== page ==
Systematics Correction and Cluster Science with Kepler-2
Stellar, Exoplanet and Galactic Science from Massive, High-precision Variability Surveys
Benjamin Pope
University of Oxford
Suzanne Aigrain (Oxford), Steve Roberts (Oxford), Simon Hodgkin (Cambridge), Mike Irwin (Cambridge), James Lewis (Cambridge), Hannu Parviainen (Oxford), Ed Gillen (Oxford)
The Kepler-2 ('K2') mission uses the Kepler satellite in two-wheeled mode, stabilized by solar radiation to look at fields along the ecliptic. This brings both challenges and opportunities: dramatically reduced pointing stability necessitates extensive correction of systematics in post-processing, and shorter ~80-day Campaigns limit the time baseline for finding exoplanets. On the other hand, the ecliptic plane is rich in bright stars and especially young star clusters, such as the Pleiades, Hyades, M35, rho Ophiuchi and Upper Scorpius. These permit studies of nearby bright stars, suitable for ground-based followup, and stars with precisely known ages, allowing us to test models of stellar evolution. In this talk I will discuss our work using Gaussian Processes for systematics correction, achieving photometric precision around ~ 40 ppm on bright stars, significantly better than the CoRoT mission and within a factor of several of the original Kepler run; and also our ongoing work on eclipsing binaries and planets in these young star clusters.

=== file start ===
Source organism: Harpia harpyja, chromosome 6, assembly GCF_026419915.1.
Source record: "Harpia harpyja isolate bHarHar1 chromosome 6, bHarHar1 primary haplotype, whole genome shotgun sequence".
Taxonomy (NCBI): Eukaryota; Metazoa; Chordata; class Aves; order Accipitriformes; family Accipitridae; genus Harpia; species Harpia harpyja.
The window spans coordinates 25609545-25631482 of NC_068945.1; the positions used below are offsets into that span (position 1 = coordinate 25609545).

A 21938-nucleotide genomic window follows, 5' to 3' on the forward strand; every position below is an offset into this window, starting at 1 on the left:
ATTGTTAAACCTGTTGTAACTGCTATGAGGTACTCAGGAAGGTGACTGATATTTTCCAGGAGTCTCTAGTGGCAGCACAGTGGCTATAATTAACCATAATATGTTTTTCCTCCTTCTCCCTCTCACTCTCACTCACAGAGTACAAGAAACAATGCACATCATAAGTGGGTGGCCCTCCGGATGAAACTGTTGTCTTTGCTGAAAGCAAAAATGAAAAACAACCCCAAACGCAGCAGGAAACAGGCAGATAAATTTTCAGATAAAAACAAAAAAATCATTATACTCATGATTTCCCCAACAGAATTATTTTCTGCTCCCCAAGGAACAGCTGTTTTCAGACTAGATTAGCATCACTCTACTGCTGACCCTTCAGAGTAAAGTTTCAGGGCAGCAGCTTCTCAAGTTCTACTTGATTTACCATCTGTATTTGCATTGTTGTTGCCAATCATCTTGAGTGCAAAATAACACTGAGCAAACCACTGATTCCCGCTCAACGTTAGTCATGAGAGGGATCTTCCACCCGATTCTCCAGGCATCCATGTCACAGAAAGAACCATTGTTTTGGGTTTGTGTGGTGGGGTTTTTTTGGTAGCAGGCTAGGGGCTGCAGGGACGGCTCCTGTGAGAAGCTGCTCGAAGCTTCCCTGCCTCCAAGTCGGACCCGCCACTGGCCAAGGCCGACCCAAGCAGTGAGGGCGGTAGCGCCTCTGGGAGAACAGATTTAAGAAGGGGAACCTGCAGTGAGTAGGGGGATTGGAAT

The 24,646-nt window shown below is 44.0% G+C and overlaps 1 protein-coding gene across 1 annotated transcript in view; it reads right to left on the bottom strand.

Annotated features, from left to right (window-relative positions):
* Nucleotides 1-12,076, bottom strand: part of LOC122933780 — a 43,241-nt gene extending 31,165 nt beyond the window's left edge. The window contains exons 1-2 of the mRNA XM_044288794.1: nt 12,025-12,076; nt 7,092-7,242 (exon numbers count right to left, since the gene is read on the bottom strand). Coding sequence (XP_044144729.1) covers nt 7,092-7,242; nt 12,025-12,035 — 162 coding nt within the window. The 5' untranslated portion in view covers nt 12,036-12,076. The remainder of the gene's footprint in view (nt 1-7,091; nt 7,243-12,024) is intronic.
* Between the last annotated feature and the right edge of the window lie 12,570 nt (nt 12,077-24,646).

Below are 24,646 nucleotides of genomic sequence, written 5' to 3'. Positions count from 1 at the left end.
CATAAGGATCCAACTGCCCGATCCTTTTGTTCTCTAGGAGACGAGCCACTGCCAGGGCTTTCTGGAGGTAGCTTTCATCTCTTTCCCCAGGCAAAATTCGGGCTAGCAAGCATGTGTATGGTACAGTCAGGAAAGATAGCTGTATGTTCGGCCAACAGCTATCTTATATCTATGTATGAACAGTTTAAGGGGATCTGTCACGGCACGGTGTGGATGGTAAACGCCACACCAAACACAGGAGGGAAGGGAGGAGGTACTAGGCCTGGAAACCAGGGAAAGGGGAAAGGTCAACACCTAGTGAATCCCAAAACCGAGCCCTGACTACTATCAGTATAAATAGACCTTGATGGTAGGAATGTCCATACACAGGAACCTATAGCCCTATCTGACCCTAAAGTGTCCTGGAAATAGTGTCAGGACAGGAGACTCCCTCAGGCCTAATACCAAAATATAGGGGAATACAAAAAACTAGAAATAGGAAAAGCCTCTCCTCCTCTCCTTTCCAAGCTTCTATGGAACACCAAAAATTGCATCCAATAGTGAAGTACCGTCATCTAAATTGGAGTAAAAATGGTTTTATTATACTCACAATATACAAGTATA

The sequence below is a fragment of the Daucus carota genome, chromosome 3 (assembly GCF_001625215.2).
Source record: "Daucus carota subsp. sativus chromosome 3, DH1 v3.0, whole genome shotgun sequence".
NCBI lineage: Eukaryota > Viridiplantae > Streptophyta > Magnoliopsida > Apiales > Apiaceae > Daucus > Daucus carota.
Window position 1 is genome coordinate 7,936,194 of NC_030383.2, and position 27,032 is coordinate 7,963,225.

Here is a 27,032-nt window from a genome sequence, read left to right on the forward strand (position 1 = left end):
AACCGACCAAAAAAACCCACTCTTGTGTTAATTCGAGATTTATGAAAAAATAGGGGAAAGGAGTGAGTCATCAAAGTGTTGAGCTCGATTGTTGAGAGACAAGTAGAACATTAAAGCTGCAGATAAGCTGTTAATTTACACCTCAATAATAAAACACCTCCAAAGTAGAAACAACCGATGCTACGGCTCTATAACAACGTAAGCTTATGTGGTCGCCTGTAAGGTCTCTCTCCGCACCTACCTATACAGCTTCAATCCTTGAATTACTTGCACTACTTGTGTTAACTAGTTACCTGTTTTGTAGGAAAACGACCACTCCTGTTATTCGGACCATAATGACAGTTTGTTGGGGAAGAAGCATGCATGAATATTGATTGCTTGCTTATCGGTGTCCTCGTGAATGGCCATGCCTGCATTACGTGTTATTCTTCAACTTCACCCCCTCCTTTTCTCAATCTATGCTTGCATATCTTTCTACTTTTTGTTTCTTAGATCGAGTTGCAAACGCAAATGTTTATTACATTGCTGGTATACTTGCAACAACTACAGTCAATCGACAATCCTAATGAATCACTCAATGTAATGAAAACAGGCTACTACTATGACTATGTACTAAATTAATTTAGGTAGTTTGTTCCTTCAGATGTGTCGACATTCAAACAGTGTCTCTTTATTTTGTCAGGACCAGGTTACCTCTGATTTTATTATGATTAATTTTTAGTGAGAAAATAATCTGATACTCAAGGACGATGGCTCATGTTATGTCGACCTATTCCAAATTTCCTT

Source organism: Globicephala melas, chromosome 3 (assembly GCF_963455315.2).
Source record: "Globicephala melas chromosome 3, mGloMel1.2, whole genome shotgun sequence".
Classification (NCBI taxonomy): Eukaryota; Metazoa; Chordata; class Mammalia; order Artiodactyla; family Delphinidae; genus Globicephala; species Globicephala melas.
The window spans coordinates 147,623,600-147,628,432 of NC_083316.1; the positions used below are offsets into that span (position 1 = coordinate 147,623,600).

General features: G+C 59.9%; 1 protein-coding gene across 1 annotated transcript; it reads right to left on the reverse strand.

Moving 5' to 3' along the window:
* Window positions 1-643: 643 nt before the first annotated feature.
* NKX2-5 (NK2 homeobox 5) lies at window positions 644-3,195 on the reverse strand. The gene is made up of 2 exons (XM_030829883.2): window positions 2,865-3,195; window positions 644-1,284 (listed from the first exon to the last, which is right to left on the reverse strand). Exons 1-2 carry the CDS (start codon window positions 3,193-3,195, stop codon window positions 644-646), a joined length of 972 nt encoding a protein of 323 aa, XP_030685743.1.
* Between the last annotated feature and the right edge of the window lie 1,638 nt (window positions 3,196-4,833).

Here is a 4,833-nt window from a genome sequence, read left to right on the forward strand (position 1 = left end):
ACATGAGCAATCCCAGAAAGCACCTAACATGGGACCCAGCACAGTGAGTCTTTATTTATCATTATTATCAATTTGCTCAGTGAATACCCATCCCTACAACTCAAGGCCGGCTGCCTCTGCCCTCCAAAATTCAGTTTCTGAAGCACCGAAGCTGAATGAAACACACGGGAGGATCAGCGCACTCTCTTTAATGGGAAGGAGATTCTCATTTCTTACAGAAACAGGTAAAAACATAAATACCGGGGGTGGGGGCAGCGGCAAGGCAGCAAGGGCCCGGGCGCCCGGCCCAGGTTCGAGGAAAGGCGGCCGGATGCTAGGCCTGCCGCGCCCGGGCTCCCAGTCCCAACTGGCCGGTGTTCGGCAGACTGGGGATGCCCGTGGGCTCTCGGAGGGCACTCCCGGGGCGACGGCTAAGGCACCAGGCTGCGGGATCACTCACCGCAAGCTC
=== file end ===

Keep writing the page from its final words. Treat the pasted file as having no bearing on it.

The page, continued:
09:00 - 10:30